Carmoisine is another synthetic food dye in the red to maroon colour range. It is in the azo dye group. Other names for Carmoisine include Azorubine, Food Red 3, Azorubin S, Brillantcarmoisin O, Acid Red 14, or C.I. 14720
As mentioned, Carmoisine is an azo dye. Other azo dyes include Allure Red, Sunset Yellow FCF, and Tartrazine. An azo dye is a chemical compound where two hydrocarbon groups are joined by two nitrogen atoms. The letters azo are derived from the french word for nitrogen, azote. An azo dye is a chemical compound where two hydrocarbon groups are joined by two nitrogen atoms. The letters azo are derived from the french word for nitrogen, azote.
Azo dyes account for roughly 60 to 70% of all dyes used in the food and textile industries.1 The reason they are so popular is that azo dyes are cheap to produce and are more stable than most natural food dyes.
Carmoisine is often used when the food is heat-treated.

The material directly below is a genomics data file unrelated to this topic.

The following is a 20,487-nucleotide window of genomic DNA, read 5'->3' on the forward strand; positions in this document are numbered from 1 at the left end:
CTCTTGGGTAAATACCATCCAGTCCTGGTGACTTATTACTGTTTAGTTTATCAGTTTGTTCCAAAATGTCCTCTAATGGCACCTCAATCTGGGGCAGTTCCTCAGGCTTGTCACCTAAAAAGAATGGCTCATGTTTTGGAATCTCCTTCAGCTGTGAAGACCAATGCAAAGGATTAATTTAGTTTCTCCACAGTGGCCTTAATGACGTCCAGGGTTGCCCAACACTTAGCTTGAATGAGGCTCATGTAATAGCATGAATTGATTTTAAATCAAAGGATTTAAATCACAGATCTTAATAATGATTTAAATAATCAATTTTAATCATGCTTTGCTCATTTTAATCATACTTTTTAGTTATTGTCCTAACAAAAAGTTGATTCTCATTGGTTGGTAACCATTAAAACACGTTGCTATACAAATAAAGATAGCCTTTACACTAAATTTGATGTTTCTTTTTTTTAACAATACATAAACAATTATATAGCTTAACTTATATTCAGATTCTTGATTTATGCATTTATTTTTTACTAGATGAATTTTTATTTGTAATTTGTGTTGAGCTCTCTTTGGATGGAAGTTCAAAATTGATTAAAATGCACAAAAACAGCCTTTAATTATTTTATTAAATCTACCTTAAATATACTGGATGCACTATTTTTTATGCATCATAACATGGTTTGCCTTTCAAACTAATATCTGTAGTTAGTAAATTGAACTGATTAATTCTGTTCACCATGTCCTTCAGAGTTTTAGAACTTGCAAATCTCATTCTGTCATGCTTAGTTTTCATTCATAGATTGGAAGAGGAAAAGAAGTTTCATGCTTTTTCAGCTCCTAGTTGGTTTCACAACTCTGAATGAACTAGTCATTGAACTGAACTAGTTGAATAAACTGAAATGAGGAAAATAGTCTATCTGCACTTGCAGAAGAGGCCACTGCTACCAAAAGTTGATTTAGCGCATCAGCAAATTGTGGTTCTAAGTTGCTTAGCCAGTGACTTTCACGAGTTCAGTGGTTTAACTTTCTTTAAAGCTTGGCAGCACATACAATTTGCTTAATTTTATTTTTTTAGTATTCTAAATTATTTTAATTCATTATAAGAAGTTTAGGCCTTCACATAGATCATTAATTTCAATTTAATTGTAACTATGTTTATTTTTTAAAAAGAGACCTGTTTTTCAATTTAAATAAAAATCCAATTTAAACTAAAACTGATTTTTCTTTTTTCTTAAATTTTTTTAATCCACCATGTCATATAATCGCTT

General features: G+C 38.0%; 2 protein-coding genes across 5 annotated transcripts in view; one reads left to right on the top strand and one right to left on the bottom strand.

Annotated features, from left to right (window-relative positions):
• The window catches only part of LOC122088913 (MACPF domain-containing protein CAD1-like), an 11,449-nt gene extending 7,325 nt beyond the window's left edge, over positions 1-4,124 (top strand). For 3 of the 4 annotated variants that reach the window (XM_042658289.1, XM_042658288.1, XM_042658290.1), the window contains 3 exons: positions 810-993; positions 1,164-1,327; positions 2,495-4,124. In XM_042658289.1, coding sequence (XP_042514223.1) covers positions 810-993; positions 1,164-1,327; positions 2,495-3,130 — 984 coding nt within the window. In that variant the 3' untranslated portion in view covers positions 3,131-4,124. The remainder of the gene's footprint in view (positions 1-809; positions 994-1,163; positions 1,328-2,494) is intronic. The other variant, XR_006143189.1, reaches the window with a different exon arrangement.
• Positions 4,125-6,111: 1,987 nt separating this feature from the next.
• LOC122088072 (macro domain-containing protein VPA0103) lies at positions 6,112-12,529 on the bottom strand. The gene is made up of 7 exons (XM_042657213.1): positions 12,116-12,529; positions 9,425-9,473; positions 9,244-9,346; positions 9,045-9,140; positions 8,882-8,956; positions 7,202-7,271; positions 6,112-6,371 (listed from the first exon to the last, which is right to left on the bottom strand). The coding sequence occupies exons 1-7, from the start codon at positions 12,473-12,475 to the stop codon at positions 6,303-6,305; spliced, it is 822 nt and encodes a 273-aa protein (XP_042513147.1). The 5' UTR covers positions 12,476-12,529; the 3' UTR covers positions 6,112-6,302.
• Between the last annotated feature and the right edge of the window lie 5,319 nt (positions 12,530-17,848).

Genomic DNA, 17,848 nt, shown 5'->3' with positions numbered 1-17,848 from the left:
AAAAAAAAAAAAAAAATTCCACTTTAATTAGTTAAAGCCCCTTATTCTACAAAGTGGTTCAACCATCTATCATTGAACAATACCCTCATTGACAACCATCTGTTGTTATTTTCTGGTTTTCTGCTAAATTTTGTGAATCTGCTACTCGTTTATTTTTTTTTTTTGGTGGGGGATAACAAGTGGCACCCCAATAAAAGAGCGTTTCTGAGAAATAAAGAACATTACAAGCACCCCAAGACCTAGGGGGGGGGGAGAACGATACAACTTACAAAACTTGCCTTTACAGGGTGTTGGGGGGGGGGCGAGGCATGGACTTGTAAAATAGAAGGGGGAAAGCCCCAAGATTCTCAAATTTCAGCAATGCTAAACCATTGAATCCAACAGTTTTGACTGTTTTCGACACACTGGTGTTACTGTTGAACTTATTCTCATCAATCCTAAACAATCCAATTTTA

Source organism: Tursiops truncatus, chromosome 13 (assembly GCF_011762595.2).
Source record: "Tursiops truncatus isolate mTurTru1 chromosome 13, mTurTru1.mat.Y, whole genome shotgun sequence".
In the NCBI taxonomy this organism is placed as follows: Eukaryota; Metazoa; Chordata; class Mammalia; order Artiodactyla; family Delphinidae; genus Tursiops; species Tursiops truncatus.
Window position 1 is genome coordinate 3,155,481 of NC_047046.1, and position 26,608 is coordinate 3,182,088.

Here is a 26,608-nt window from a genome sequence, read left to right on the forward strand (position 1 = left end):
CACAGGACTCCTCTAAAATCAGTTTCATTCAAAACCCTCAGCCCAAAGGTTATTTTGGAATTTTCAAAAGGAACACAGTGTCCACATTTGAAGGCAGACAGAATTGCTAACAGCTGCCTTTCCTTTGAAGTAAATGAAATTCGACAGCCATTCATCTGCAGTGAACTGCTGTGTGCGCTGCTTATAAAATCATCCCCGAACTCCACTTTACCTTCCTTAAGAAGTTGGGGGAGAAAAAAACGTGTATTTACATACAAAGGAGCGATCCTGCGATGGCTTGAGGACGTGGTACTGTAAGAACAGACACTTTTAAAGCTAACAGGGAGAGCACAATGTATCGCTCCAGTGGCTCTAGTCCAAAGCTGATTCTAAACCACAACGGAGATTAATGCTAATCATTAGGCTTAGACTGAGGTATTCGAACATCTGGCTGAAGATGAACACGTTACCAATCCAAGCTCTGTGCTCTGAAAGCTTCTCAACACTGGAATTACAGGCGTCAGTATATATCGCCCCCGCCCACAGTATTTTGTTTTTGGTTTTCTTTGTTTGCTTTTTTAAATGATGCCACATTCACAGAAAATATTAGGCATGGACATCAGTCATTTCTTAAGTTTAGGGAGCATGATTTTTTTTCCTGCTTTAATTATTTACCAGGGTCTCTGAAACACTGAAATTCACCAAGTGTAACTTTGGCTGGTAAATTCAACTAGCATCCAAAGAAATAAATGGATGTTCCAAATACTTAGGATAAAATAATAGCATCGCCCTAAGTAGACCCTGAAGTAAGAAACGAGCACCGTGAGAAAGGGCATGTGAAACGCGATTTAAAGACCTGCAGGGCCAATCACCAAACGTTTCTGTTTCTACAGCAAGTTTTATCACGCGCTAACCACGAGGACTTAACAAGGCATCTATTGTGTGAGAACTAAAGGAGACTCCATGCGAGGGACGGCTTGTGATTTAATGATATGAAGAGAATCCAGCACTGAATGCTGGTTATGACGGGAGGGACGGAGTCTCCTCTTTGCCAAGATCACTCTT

While still in use in Europe, it is not on the lists of approved food colours in the U.S.2. It is also not approved in Canada.3
Common uses include:
- Baked Products
- Candy and Cough Drops
- Ice Cream
- Jelly Crystals
This list shows Australian products that contained artificial colours (including Carmoisine) as of 2008.
Health Issues / Side Effects:
Like other artifical food colours, Quinoline yellow may result in increased hyperactivity in children. It may also cause allergy symptoms in people who are allergic to aspirin. However, at least one report indicates that there is no conclusive evidence for either of these claims4.
Researching this post was a bit frustrating. So many brands refuse to list their ingredients on their web pages. As a result of that and the fact that I’m in a country (Canada) where Carmoisine is not permitted, my list of common uses does’t contain the links it normally would.
The E Number of Carmoisine is 122.